Wednesday, February 02, 2011


County Wide NGA for Lancashire

The Leader of Lancashire County Council has made a decision to "select a strategic partner" in order to "maximise the benefits from the deployment of superfast broadband across Lancashire". Impressive sounding stuff, subject to getting the nod by Cabinet on 3rd February.

In the report from the Chief Exec sets out the benefits of 'superfast broadband' or 'Next Generation Access' and observes that "About 34% of premises across Lancashire will not have superfast broadband by 2015" - hence the decision to proceed with a project to do something about it. The report also identifies key features of the project and potential partners :

  • Partners are expected to invest at least £20m to match the ERDF bid by the council.
  • The private sector partner will own the superfast broadband network
  • The private sector partner will be required to ensure open, equitable and transparent access to the network open to all service and communications providers
  • Partners to identify the extent to which existing technology in Lancashire, e.g. the Cumbria and Lancashire Education Online (CLEO) network, can be utilised
  • The completion of the network within 2.5 years from commencement of deployment
  • Delivers optimum coverage for the available investment funding, aiming for close to 100% coverage in Lancashire, including rural, remote and sparsely populated areas
  • The County Council will not prescribe the technology.
A study by Analysys Mason for the NWDA last year titled "Making NGA a Reality in the Northwest" looked at the costs of providing NGA to areas in the region (not just Lancashire) likely to be left out of a commercial provision and concluded that the cost of providing FTTC to those properties would be about £164m with the cost of FTTH some six times higher and just short of a billion. Given the current state of finances the FTTC solution is somewhat inevitable and it was also the route taken by the South Yorkshire Digital Region project.

I will put money on BT winning this tender, as they did the CLEO operating contract by forming a JV with Lancashire County Council. They even have a JV company up and running to do it. They may be the only company big enough to deliver it in the timescale, and certainly they have a track record of providing a competitive set of retailers unlike other "open access" attempts that have failed to impress.

So what will a BT technical solution offer, and how can a tender document pre-empt some of the likely shortfalls ?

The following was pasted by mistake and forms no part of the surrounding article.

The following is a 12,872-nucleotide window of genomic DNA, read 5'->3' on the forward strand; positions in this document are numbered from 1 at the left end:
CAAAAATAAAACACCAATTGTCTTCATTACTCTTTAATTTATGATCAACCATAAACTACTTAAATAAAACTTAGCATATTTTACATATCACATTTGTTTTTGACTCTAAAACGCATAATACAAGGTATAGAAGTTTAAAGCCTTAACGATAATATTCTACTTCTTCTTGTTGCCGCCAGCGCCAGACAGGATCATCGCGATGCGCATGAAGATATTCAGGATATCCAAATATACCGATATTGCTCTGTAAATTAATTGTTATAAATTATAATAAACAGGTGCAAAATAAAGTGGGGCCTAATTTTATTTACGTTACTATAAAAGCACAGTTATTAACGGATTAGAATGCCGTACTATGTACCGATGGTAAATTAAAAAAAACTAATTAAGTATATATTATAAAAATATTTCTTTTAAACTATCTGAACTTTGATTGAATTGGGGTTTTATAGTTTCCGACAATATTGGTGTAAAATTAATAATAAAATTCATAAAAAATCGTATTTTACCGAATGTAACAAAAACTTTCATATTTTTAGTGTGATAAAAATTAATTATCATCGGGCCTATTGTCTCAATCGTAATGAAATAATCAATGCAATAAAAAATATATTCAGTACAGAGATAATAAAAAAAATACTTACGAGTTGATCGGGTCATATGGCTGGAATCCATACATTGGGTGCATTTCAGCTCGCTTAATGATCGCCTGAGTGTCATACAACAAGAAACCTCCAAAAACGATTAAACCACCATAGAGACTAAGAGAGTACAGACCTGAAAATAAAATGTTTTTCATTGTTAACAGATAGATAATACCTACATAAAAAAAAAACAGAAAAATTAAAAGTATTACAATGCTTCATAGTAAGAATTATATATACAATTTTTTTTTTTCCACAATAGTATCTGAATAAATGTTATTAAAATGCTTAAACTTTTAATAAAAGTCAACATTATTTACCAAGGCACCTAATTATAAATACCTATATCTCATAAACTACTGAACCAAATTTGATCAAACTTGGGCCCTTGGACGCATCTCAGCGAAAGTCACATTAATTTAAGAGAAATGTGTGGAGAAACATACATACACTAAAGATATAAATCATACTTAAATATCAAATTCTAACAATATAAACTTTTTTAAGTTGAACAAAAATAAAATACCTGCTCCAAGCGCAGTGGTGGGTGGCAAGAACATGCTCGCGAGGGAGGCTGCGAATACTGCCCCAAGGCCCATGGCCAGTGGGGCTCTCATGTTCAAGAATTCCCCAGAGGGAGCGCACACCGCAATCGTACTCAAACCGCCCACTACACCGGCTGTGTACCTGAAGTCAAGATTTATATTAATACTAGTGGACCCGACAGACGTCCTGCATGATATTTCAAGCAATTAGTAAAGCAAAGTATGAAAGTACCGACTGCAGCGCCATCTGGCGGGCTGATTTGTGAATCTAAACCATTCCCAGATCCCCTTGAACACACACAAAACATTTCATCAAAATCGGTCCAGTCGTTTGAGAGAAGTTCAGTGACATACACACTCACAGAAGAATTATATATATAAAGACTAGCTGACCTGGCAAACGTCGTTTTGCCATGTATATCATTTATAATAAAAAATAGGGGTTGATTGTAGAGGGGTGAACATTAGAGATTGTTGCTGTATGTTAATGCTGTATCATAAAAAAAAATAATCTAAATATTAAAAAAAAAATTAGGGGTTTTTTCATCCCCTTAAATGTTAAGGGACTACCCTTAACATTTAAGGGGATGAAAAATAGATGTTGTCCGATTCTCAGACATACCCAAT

BT will use FTTC fibre to the cabinet to connect a large proportion of the population to NGA. VDSL from the cabinets will deliver the sort of bandwidth seen as necessary in the next 5 years at around 18-20Mbits/s sustained demand for streaming HD video.

Those not connected to a cabinet will not get FTTC, unless BT undertake to re-engineer their copper network to make interconnection points at cabinets available. This I think is unlikely. So a different solution is required for those close to the telephone exchange and for those far away but not connected via a cabinet.

For those close to the exchange without a cabinet a universal upgrade to ADSL2+ services would be a start, but it isn't NGA. This means either fibre from the exchange to the home (FTTH), more "artificial" cabinets to create break-in points, or adoption of exchange based VDSL - currently not practised in the UK but potentially a solution.

Those further from the exchange but cabinet-less could again be addressed by FTTH or by fixed wireless broadband dimensioned to deliver a next generation service, as described in a recent report to the Broadband Stakeholders Group.

The final group of customers will be far from the exchange on long lines, possibly in isolated or sparsely distributed properties, and possibly in a current "not spot". For this group there are the same options - fixed wireless or FTTH. Copper based solutions are ruled out by the line length and consequent signal loss, and there is no concentration point to deploy FTTC.

In odd cases a satellite solution or non-NGA 2 Mbits/s broadband over copper might be used for properties that are otherwise "awkward". Remember we're looking for "close to 100%" not actually 100% with no exclusions. These folks will get the "Universal Service Commitment" rather than "Next Generation Access".

So what should the tender document say ?
  • It should specify a minimum sustained downstream bandwidth for the service, perhaps 18-20 Mbits/s on the basis of future bandwidth needs.
  • The above speed should be achievable for at least 90% of peak hours 8am - 10pm.
  • Upstream speed shall be at least 5 Mbits/s or 25% of the minimum downstream.
  • NGA solutions are required for >97% properties close to and connected directly to telephone exchanges, that are not served by cabinets.
  • NGA solutions are required for >90% of more distant properties that are not served by cabinets.
  • Every single property shall receive at least a 2 Mbits/s downstream / 500 kbits/s upstream service to meet the universal service commitment, by whatever technology.
Such a specification is technology neutral and could be met by BT, by an HFC cable network operator building out or by a brand new FTTH infrastructure provider. The numbers can be adjusted to individual taste, but the above might fit the bill without the invoice being too big.

The biggest risk in my view is that we create "NGA doughnuts" of FTTC around exchanges with nothing in the middle and nothing outside of the ring of cabinets around the exchange.


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